This cornmeal ricotta pancakes recipe has been shared with the following blog hops.  Click on the links to see many more fabulous recipes. Made from Scratch Tuesday, Gallery of Favorites, Mix It Up Monday, Taste this Thursday, Whole Foods Wednesday, Frugal Food Thursday, Melt In Your Mouth Monday, Kids in the Kitchen, Food on Friday .

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12 Responses to “Cornmeal Ricotta Pancakes”

  1. kelli- AdventurezInChildRearing August 14, 2012 at 7:49 am #

    thanks so much for linking with Kids in the Kitchen! this is fabulous and I pinned and shared it!

    • mj August 14, 2012 at 8:51 am #

      Thanks Kelti!!! And thanks for hosting your blog hop!

  2. Connie May 30, 2012 at 12:46 pm #

    I would like to actually use buttermilk instead of the milk.
    Should I change the amount of baking powder in the recipe?

    Thanks for a great blog.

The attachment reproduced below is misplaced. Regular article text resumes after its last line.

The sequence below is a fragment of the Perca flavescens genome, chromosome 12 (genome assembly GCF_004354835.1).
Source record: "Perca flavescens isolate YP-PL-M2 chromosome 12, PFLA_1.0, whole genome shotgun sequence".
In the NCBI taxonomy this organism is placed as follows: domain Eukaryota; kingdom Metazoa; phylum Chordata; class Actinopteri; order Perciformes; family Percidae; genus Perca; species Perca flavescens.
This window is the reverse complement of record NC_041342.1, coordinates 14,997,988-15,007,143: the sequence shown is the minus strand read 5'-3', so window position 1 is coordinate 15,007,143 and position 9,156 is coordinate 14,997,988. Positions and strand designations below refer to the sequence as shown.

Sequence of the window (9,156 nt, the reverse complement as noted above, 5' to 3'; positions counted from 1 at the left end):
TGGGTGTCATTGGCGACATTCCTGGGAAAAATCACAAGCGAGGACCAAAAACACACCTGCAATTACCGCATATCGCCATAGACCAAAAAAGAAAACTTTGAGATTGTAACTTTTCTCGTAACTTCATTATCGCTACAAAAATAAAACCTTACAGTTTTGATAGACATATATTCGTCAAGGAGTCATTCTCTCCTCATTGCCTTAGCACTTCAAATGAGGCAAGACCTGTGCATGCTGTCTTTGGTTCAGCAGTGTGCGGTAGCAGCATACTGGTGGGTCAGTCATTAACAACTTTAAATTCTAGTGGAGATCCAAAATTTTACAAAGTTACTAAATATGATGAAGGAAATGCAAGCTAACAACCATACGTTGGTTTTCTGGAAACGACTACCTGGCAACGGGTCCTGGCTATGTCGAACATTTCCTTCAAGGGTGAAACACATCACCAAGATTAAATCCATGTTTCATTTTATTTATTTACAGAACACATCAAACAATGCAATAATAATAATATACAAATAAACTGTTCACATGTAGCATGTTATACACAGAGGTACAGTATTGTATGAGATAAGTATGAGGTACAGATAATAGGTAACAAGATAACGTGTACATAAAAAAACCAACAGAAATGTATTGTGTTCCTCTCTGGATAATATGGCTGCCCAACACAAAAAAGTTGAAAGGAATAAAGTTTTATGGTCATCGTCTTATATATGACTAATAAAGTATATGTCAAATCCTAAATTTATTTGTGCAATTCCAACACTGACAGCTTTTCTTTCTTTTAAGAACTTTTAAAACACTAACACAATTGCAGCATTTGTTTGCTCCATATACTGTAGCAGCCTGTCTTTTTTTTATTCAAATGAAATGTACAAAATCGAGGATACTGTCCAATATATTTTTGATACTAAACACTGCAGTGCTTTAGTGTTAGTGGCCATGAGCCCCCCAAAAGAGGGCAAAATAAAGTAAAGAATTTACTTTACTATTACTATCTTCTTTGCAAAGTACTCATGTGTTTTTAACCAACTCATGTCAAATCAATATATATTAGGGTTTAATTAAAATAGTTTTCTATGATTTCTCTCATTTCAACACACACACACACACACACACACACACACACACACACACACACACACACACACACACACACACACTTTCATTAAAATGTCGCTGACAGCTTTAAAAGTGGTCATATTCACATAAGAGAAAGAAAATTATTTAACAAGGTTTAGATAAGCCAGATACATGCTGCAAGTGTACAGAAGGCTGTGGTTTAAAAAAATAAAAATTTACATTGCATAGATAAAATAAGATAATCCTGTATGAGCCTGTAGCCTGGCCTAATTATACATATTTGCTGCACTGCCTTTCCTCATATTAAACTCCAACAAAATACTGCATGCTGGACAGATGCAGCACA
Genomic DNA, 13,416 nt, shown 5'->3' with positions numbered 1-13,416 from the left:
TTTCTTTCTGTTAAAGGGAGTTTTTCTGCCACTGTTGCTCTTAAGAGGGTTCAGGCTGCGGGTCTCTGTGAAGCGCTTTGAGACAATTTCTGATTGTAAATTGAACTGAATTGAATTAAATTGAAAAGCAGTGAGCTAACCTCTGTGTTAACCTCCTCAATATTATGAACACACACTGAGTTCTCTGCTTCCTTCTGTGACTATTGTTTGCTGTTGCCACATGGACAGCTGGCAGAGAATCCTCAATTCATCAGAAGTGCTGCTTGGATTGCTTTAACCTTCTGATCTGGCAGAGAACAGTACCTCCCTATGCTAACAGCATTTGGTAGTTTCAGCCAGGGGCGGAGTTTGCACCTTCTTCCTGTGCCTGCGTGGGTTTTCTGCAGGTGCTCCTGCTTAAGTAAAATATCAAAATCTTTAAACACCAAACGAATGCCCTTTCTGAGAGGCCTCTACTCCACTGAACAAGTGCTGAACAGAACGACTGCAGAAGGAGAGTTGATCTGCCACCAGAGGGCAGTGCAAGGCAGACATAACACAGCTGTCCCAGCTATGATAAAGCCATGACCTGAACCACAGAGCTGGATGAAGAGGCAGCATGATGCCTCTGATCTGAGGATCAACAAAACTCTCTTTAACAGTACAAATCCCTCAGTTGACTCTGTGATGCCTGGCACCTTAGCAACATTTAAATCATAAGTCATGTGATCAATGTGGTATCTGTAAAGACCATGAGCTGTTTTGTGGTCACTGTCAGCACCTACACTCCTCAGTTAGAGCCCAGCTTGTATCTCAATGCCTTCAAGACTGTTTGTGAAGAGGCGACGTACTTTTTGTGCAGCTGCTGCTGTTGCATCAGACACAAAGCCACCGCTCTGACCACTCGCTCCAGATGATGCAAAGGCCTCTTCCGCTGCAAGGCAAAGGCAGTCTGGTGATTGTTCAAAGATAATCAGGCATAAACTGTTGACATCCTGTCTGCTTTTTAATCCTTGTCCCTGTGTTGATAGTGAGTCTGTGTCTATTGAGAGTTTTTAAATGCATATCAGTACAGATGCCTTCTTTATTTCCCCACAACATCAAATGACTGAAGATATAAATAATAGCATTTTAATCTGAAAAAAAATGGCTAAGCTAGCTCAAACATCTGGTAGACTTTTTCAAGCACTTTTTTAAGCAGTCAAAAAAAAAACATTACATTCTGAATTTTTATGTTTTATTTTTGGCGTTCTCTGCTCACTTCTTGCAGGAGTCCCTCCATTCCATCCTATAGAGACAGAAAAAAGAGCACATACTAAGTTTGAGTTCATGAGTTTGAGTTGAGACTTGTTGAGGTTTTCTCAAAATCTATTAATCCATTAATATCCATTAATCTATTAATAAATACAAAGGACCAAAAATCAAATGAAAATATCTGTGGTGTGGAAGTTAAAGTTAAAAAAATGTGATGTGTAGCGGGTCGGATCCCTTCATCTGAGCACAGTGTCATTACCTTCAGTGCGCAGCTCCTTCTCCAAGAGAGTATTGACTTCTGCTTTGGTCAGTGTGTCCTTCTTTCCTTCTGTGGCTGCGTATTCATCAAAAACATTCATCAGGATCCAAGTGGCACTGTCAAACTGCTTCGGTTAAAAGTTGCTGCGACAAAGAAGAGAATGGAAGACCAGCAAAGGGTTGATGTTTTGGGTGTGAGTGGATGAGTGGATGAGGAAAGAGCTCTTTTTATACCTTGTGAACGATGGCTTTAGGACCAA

My husband and I (in our early 50s) moved a few years ago to a house where we could
    plant a hobby orchard. I’m hoping by the time we retire the trees will
    have grown enough to produce enough for us and, as my husband likes to call them, our “landlords” . So far most everything has been
    eaten by the squirrels and crows. Did you have this problem and if so how did you resolve it?

    • mj May 30, 2012 at 1:19 pm #

      Thanks Connie for your nice comments! Buttermilk works great with these! In fact, I made them with buttermilk yesterday morning. I did not change the amount of baking powder and it was fine. In reference to keeping those little varmints from eating your fruit, you could cover the trees with a light netting. I’m not sure if it would keep the squirrels out, but it was successful in scaring off the birds (most of them anyway). :) I hope your orchard grows to give you an abundance of fruit!